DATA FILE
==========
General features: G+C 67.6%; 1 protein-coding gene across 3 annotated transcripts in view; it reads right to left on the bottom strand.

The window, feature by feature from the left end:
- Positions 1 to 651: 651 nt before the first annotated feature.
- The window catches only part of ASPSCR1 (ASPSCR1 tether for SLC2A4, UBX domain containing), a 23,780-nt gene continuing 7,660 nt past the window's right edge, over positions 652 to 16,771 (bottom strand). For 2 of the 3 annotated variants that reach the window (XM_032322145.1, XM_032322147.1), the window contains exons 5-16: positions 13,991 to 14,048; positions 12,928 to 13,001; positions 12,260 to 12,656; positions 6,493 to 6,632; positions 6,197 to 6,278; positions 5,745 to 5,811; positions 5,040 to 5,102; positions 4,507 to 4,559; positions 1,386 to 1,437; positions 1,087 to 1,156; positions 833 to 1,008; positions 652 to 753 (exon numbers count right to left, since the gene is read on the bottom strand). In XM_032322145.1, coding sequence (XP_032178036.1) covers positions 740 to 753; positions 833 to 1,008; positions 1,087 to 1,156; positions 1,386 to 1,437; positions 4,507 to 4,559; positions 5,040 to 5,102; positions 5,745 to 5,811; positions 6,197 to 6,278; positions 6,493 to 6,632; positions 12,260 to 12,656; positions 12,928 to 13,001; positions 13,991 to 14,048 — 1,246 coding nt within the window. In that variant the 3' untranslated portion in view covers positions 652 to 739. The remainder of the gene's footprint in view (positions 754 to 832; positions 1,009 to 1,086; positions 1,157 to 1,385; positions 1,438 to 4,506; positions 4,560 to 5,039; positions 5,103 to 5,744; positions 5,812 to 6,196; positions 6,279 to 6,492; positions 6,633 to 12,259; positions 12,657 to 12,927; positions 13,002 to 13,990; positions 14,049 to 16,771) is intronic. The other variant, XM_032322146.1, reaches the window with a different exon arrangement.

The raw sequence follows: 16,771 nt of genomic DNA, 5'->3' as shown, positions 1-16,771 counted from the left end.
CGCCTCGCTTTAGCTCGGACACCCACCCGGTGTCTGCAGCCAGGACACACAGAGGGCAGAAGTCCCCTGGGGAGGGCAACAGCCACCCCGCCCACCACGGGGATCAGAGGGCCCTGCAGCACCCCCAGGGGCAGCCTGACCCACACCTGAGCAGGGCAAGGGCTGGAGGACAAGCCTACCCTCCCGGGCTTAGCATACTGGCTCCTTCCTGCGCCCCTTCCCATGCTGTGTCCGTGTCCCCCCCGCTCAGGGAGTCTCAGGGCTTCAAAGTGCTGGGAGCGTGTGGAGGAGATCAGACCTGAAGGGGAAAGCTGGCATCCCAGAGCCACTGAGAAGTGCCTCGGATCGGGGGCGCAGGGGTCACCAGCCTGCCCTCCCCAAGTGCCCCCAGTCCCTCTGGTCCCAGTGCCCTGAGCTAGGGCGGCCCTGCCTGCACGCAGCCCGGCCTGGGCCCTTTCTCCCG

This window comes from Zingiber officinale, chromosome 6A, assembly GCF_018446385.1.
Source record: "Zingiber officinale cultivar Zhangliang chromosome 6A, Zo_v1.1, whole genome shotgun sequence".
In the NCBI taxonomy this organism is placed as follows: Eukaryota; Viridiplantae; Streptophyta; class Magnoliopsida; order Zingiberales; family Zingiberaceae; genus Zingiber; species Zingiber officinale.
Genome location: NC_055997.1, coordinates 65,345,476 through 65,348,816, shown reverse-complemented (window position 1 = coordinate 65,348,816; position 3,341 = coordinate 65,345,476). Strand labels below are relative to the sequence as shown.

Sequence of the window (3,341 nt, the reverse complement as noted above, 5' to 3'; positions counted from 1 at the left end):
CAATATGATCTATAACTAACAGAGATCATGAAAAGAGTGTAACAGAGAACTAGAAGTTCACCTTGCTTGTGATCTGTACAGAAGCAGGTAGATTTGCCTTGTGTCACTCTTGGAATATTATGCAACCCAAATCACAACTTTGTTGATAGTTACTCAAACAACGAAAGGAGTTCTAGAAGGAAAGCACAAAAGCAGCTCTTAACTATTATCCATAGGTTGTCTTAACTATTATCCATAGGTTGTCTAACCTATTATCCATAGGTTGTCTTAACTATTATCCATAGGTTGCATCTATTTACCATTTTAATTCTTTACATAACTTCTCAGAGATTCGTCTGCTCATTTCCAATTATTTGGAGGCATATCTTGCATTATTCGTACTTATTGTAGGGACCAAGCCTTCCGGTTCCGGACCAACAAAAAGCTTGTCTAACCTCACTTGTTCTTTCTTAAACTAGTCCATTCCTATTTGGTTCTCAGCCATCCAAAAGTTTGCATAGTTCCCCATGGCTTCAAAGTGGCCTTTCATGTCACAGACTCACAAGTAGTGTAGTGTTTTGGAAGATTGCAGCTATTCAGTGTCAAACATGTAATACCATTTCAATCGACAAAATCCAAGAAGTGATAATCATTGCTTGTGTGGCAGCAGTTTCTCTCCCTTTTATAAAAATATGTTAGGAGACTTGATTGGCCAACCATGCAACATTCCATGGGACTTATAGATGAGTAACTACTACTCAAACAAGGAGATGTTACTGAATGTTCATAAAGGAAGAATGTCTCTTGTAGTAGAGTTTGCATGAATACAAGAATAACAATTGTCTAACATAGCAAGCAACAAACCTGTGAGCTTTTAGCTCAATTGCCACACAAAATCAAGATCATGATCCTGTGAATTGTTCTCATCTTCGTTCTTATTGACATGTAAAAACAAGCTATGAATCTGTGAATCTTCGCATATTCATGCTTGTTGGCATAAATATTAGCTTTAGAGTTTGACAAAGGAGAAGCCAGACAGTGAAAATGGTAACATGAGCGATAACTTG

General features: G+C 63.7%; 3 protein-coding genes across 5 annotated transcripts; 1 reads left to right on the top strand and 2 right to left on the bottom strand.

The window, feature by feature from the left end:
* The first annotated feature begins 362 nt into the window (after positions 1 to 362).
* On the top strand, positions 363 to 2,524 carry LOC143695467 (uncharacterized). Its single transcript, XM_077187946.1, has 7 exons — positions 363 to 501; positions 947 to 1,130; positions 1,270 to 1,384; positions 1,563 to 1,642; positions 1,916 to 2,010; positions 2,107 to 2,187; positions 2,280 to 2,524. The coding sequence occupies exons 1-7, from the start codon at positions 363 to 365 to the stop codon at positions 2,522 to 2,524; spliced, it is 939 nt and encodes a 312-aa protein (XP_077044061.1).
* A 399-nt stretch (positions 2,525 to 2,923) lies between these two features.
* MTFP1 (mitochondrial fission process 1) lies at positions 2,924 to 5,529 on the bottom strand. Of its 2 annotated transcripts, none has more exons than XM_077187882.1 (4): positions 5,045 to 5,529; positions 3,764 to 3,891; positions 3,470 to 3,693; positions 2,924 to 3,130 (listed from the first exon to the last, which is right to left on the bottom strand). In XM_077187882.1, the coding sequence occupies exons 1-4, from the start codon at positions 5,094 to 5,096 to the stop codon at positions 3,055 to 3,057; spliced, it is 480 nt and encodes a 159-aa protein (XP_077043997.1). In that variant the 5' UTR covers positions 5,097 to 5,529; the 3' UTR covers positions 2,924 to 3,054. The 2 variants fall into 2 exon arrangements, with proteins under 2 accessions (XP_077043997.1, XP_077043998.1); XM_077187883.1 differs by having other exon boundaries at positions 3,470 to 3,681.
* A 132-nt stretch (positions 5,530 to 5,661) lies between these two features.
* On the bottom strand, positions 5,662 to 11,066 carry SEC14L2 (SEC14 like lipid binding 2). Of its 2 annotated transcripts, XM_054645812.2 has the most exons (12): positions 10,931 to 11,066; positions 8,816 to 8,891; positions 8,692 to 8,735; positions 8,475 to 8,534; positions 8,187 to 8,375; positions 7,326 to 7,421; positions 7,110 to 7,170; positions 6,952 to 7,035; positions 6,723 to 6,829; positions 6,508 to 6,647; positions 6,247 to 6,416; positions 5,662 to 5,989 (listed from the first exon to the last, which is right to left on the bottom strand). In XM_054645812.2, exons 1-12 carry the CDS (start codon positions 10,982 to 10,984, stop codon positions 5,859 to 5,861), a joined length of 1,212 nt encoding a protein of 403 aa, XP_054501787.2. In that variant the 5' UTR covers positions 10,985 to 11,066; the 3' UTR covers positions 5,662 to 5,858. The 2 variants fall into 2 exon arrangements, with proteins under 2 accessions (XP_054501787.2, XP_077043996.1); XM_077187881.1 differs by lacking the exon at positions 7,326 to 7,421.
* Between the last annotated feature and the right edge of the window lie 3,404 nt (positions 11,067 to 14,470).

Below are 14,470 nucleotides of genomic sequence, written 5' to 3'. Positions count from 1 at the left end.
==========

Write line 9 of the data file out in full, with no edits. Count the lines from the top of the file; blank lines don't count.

In the NCBI taxonomy this organism is placed as follows: Eukaryota; Viridiplantae; Streptophyta; class Magnoliopsida; order Zingiberales; family Zingiberaceae; genus Zingiber; species Zingiber officinale.